When will interest rates go down?

Price pressures are showing clear signs of easing, but interest rates remain relatively high. Rob Morgan outlines what it means for savers.

| 7 min read

As expected, the Bank of England (BoE) again kept its base rate at 5.25% last week, the fifth consecutive freeze at a 16-year high. Although inflation pressures now show clear signs of easing, the Bank is set to keep a tight grip a while longer as it gains more confidence that price rises above the 2% target are truly vanquished.

More notable was the shift in the balance of voting on the Bank’s Monetary Policy Committee (MPC) which revealed a greater consensus of views. At February’s month’s meeting, the nine policymakers were split three ways. Six voted to hold interest rates, two wanted a rise, and one a cut. This time around the two members voting for a rise removing their calls, meaning all are now looking for unchanged or lower rates.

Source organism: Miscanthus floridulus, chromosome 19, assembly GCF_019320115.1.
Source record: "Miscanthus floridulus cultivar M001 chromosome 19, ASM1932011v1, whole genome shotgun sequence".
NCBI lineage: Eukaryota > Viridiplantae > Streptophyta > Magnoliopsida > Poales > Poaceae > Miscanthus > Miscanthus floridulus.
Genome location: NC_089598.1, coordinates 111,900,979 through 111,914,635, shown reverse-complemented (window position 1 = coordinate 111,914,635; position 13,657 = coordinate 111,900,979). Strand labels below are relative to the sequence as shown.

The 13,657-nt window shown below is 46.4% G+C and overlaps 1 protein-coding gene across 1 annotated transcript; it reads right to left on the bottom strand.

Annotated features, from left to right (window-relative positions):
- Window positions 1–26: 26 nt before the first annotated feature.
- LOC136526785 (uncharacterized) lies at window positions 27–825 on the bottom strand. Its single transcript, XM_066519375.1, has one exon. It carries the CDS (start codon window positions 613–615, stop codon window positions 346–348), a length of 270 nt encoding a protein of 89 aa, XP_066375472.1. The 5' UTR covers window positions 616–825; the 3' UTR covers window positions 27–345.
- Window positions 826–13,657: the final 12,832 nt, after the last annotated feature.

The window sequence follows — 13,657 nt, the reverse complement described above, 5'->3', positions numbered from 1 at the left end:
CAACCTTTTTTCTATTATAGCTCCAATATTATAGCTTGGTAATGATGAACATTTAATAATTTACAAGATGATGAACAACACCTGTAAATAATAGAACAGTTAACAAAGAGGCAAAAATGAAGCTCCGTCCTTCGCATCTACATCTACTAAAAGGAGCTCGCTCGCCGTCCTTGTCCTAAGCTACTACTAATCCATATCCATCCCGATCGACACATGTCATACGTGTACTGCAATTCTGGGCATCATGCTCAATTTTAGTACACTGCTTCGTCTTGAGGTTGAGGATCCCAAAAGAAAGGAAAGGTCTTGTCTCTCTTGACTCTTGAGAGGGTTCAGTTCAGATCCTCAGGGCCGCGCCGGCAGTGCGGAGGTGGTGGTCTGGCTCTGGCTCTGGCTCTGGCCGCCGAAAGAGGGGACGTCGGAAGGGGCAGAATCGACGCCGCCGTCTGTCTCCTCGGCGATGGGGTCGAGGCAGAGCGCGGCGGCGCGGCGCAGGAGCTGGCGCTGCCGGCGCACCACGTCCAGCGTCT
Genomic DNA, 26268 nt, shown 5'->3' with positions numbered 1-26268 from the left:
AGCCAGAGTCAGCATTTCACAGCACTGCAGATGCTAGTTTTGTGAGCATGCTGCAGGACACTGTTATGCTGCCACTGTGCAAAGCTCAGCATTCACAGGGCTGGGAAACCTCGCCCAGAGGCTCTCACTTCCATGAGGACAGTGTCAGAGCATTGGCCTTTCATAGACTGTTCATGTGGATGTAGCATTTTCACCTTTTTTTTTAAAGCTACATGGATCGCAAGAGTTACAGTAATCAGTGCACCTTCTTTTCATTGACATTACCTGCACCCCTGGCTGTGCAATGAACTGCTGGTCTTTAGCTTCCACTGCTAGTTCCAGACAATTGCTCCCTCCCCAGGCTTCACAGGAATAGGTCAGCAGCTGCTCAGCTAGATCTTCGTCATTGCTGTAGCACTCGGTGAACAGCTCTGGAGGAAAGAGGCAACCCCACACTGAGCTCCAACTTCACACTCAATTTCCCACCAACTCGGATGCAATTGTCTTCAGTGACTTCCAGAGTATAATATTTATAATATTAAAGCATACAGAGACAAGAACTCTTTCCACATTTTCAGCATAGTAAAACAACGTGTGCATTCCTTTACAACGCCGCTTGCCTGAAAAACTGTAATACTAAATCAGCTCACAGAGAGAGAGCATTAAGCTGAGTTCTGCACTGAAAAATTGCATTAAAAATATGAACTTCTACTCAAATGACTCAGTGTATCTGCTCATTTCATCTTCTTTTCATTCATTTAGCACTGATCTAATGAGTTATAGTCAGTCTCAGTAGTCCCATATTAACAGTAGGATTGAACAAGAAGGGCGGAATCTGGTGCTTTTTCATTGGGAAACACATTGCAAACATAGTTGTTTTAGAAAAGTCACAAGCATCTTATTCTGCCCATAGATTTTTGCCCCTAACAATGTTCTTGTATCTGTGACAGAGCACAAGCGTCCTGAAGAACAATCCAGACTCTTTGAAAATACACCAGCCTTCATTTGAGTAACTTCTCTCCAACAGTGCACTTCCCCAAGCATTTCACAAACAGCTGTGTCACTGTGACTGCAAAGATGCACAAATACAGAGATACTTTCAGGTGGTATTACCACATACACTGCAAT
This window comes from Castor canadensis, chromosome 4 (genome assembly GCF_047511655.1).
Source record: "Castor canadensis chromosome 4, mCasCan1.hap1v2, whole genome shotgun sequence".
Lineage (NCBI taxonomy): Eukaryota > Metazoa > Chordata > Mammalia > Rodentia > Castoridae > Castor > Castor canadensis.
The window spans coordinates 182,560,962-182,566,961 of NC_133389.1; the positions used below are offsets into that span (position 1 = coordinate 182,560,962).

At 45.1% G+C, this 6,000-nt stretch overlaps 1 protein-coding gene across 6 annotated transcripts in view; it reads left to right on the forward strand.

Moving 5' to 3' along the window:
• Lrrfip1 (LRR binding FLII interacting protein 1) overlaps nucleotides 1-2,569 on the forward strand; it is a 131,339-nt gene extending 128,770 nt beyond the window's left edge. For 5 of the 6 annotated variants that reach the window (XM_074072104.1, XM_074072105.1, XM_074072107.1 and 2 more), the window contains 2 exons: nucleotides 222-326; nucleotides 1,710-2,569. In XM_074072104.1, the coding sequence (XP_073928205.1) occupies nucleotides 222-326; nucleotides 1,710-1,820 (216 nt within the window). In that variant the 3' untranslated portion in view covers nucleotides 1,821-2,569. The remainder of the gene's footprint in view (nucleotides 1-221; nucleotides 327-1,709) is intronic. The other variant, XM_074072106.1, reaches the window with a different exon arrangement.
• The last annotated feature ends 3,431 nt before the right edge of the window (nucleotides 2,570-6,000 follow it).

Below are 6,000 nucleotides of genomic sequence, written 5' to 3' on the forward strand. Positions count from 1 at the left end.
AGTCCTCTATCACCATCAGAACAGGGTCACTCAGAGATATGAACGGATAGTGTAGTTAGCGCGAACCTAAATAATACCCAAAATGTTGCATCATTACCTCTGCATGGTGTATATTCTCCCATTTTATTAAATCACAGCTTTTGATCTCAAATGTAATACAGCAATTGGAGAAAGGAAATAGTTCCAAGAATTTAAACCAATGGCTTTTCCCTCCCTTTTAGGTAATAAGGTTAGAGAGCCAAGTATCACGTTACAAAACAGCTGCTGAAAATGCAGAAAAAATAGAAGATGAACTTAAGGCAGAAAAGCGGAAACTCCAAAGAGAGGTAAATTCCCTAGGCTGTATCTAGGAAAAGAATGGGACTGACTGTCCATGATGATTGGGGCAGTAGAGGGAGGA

What are interest rates and why have they risen?

Interest rates represent the cost of borrowing or the reward for lending or saving. If you’re a borrower, the interest rate is the amount you are charged for borrowing money, shown as a percentage of the total amount of the loan. The higher the percentage, the more you have to pay back for a loan of a given size.

  • For instance, say you borrow £1,000 from a bank. If this loan has an annual interest rate of 10%, you will have to pay back £1,000 plus 10% interest (£100). So £1,100 is the amount you would owe after one year.
  • If you are a lender, or you’re a saver (a bank will typically loan out money it holds on deposit) the interest rate represents the return you receive. The higher the lending or savings rate, the more will be paid to you based on the amount loaned or, in the case of savings, the amount in your account.